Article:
In response to charges that Comcast favors content streaming via its Xfinity app on the Xbox over that of its competitors, the cable giant denied giving preferential treatment to its app and said its traffic policies are in compliance with the FCC's Open Internet rules.
Comcast announced in March that it will stream Xfinity on-demand content to Microsoft game consoles. The fact that Comcast content streamed directly to the Xbox console will not be counted against subscribers' total bandwidth usage caps prompted accusations that the cable provider is giving its Xfinity app an unfair advantage over the apps of competitors, such as Netflix and Hulu.
The app-console combination "essentially acts as an additional cable box for your existing cable service," Comcast Chief Technology Officer Tony Werner said in a blog post today. "Specifically, we provision a separate, additional bandwidth flow into the home for the use of this service," he said.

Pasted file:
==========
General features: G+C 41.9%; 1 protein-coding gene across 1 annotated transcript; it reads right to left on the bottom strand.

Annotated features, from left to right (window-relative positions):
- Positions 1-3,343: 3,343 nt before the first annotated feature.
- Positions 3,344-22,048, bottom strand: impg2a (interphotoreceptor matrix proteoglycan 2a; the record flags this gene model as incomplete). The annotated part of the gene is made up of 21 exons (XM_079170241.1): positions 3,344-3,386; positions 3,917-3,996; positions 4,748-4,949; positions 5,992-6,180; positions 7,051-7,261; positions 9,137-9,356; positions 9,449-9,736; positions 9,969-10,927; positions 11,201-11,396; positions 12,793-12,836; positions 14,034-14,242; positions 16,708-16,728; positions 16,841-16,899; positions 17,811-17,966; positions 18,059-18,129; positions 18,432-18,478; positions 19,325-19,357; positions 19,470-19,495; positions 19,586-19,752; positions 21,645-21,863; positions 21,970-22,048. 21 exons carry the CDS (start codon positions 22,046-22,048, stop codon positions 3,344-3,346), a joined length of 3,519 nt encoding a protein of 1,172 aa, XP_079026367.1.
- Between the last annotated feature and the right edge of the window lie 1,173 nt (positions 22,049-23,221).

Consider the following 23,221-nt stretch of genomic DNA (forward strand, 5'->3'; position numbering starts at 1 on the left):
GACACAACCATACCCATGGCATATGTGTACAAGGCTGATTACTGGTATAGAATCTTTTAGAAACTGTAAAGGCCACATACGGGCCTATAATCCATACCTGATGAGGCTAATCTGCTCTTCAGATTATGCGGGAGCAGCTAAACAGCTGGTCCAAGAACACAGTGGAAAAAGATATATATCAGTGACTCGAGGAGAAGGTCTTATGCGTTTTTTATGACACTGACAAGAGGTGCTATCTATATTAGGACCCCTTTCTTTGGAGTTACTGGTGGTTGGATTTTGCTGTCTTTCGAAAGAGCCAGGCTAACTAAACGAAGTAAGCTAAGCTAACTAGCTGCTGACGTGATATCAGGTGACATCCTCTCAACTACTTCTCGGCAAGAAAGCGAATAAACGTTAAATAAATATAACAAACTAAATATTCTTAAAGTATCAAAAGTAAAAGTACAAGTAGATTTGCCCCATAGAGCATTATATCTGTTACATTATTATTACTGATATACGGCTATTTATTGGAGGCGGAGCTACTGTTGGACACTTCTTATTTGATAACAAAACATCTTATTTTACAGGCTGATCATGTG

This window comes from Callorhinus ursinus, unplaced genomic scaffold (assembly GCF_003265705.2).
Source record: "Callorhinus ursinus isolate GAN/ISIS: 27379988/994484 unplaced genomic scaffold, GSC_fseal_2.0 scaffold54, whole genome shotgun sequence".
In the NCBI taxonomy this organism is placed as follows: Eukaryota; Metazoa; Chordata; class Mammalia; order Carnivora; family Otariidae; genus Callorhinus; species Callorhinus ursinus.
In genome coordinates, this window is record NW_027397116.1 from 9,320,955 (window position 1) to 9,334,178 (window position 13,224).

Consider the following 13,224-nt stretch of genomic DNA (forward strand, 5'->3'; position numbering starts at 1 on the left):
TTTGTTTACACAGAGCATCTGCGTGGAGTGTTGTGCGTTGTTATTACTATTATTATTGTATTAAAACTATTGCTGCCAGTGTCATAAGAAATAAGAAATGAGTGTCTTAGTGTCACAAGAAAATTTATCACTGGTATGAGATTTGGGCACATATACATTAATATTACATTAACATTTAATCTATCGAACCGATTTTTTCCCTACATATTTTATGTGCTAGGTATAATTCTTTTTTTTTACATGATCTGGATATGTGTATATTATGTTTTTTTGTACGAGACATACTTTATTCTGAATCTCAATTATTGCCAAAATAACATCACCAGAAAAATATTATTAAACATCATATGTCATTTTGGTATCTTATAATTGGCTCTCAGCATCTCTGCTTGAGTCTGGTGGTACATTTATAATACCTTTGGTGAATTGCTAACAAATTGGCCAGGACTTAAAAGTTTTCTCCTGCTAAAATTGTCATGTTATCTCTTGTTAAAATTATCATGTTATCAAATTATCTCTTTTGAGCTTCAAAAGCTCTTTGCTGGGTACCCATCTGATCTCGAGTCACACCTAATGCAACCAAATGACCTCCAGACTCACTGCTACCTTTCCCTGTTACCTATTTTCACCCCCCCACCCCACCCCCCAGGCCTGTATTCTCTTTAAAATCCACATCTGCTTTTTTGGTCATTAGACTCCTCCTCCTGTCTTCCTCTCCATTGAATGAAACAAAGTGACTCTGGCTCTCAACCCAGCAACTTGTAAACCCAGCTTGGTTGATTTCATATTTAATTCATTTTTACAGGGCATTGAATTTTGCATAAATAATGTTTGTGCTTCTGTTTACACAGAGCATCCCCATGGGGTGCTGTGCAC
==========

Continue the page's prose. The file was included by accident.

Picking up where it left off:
"It's really important to us that we make crystal clear that, in contrast to some other providers, we are not prioritizing our transmission of Xfinity TV content to the Xbox (as some have speculated)," he wrote. "While DSCP [Differentiated Services Code Point] markings can be used to assign traffic different priority levels, that is not their only application -- and that is not what they are being used for here."
Consumer advocates say the bandwidth cap exemption violates the Net neutrality rules that Comcast had to agree to as part of the conditions for its merger with NBC Universal. Those rules prohibit broadband providers from favoring their own content on the open Internet over that of their competitors.
Netflix CEO Reed Hastings has been a particularly outspoken critic of the Xfinity exemption,last month that, "Comcast should apply caps equally, or not at all."
Sen. Al Franken (D-Minn.) sent letters to the FCC and Justice Department last week,and urging the agencies to take a closer look at the arrangement.